Lewis can certainly be seen as a critic of the era in which he wrote his best novels, but he was no reformer; he does not suggest solutions.
Main Street First published: Novel A young, idealistic bride tries unsuccessfully to alter life in a small midwestern town circa Carol Milford, an attractive, eager librarian, marries Dr. Carol Kennicott would like to change everything, from the dull buildings that line Main Street to the people who inhabit the houses, people whose interests in life are very narrow indeed.
Lewis constantly emphasizes the freedom of the countryside surrounding the town, so that nature, even in the midst of stormy winter, is preferable to the stultifying atmosphere of Gopher Prairie. She gives well-planned parties, instead of the usual dull ones that seem to her to be funereal.
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Carol does find a few friends. There is Guy Pollock, a lawyer who at first seems to share her views of Gopher Prairie. There is her hired girl, Bea Sorenson, a young Swedish farm girl who by contrasting it with Scandia Crossing, population sixty-seven looks at Gopher Prairie as a big city.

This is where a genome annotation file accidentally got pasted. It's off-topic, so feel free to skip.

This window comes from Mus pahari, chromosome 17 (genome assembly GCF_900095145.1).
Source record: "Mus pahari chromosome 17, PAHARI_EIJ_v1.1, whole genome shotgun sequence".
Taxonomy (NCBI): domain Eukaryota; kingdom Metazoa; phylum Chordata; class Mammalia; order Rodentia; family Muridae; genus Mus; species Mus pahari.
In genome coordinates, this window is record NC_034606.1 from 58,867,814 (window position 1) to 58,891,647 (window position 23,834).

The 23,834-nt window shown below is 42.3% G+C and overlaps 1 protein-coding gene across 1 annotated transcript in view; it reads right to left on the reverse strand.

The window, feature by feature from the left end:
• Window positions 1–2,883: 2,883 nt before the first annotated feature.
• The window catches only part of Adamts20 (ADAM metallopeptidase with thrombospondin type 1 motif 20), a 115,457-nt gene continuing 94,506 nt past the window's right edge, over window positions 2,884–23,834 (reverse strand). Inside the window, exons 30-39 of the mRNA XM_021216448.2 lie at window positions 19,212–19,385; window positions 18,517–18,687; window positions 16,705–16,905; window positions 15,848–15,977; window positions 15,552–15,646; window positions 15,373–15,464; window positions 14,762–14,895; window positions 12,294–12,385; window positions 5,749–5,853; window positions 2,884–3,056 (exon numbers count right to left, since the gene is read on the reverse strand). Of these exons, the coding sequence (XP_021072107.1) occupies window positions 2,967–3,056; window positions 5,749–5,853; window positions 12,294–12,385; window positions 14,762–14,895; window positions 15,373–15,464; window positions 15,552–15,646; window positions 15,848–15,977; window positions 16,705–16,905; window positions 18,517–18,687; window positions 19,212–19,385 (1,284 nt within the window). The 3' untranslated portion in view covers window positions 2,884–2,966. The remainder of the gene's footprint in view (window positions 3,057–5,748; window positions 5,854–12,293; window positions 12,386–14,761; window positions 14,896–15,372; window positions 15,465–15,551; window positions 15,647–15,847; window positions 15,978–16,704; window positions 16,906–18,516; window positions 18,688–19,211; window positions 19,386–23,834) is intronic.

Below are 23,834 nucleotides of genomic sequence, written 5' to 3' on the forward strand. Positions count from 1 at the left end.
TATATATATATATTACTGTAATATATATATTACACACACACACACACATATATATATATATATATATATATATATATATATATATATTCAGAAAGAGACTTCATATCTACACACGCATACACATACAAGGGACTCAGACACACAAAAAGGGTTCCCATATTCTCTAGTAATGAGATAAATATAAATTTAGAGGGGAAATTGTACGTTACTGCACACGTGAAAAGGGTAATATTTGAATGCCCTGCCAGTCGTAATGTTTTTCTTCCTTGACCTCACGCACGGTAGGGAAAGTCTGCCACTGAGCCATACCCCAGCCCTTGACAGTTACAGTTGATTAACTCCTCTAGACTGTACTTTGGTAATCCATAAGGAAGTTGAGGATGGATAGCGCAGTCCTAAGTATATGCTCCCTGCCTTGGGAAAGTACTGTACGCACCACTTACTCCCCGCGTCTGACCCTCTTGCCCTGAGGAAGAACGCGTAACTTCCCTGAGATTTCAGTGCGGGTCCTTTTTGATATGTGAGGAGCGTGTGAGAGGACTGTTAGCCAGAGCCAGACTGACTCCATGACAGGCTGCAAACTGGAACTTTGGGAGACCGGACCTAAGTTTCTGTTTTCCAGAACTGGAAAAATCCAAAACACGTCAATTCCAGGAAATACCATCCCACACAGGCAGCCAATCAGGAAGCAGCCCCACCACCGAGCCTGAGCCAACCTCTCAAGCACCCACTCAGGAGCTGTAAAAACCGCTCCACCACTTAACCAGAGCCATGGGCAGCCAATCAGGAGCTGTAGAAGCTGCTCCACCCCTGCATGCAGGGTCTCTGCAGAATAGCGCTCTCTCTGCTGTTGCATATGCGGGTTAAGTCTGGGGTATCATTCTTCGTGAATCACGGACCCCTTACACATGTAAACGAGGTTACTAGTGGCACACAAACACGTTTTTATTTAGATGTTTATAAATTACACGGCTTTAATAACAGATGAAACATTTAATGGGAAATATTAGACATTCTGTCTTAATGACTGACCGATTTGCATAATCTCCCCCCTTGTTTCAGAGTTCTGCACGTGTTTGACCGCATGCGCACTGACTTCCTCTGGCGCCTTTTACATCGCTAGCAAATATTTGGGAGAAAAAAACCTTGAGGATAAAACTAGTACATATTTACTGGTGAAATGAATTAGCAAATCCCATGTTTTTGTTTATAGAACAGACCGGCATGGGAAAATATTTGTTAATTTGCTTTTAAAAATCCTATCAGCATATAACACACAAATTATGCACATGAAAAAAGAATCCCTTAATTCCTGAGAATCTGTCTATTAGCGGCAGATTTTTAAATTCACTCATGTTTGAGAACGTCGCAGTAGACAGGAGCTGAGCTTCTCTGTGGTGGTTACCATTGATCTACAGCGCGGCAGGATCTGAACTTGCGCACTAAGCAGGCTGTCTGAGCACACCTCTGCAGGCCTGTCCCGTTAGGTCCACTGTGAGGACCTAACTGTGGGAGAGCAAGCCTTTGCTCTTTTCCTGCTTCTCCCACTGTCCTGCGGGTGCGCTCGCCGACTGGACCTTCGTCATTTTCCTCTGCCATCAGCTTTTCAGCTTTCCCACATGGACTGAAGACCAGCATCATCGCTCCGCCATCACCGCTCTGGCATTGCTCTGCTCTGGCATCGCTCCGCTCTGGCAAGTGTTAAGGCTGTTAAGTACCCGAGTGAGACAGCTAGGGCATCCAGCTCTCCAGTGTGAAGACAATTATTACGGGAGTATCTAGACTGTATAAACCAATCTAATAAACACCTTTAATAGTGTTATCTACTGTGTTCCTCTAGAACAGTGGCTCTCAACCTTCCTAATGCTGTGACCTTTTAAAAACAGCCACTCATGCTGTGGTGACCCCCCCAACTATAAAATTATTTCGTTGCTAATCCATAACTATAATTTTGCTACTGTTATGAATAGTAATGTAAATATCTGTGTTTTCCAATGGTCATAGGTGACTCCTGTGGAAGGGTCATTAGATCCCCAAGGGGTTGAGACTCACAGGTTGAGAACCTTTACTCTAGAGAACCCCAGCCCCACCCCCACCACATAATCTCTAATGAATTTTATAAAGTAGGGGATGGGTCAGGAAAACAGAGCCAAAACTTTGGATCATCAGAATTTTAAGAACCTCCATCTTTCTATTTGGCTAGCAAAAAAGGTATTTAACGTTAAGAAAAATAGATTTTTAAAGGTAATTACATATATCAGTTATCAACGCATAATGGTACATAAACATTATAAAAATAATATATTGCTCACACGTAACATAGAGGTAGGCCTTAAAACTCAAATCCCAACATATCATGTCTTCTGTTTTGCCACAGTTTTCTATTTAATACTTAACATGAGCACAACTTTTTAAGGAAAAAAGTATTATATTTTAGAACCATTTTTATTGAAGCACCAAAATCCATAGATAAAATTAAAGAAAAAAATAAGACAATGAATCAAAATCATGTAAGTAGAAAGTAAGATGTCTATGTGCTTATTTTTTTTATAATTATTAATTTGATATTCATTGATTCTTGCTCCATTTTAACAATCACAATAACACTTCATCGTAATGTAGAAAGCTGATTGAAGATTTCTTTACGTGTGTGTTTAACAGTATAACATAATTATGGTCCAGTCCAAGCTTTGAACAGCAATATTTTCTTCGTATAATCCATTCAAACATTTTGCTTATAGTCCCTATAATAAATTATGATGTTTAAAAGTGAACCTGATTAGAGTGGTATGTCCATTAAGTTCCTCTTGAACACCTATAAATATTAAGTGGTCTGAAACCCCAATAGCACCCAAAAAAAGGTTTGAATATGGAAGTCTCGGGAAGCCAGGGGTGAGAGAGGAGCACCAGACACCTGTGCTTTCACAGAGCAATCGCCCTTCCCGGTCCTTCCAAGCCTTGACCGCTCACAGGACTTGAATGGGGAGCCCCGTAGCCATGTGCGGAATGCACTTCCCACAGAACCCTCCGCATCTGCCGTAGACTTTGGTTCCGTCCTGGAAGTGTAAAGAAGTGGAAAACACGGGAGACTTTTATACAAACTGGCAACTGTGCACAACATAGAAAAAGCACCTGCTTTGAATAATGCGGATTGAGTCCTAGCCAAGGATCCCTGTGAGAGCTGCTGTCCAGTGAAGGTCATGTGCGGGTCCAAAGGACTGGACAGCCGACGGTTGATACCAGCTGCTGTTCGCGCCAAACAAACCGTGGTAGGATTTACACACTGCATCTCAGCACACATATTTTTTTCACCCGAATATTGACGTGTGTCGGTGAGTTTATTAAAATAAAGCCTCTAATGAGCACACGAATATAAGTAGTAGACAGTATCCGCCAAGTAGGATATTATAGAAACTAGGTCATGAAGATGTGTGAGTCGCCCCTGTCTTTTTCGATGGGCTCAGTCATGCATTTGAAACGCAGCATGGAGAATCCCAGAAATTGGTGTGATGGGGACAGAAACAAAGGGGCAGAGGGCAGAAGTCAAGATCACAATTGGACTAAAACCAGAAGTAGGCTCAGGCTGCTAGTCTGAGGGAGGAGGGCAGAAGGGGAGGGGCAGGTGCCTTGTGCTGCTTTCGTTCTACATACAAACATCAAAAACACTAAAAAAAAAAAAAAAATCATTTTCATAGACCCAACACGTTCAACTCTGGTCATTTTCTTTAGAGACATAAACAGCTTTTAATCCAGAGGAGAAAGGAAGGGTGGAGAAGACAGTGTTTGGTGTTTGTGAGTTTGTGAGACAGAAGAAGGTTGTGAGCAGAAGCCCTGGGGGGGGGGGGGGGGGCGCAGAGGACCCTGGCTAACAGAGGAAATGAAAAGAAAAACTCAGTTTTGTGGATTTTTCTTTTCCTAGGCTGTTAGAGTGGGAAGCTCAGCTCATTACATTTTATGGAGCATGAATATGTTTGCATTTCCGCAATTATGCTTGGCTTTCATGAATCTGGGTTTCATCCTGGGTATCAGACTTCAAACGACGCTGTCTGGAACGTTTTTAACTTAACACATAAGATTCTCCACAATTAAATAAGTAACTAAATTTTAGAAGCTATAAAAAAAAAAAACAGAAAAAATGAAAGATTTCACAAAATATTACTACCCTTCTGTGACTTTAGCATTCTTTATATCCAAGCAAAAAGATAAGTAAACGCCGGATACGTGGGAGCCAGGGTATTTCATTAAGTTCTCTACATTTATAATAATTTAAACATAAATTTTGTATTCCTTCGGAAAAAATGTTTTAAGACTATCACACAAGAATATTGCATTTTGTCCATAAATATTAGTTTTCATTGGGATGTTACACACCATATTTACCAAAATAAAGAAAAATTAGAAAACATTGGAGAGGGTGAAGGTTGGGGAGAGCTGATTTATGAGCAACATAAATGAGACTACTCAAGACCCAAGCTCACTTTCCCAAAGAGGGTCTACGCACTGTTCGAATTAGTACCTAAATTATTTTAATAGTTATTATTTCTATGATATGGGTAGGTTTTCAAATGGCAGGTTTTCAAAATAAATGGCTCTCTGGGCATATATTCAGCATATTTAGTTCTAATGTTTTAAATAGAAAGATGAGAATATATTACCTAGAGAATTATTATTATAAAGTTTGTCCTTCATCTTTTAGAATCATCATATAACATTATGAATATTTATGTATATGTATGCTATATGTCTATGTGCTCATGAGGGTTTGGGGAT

Yet each friendship comes to naught. She is somewhat immature. Perhaps her character represents the American woman of the postwar period searching for her role in a radically changed society.
It is only after she has lived in Washington and had contact with the suffragists that she begins to define herself as an individual.
Her speech to Will at the end of the book is quite prophetic. She takes him to look at their sleeping baby daughter and says: Do you see that object on the pillow? Do you know what it is?
Think what that baby will see and meddle with before she dies in the year ! She may see an industrial union of the whole world, she may see aeroplanes going to Mars.
Will Kennicott seems sometimes to be a father figure to Carol. He loves her deeply and is more than patient with her peccadilloes. He is a good doctor, but he sees no romance in his profession; he has accepted some of the less attractive qualities of Gopher Prairie, such as the notion of social classes, as shown in his disapproval of having Carol take Hugh to visit Bea and Miles to play with their son, Olaf.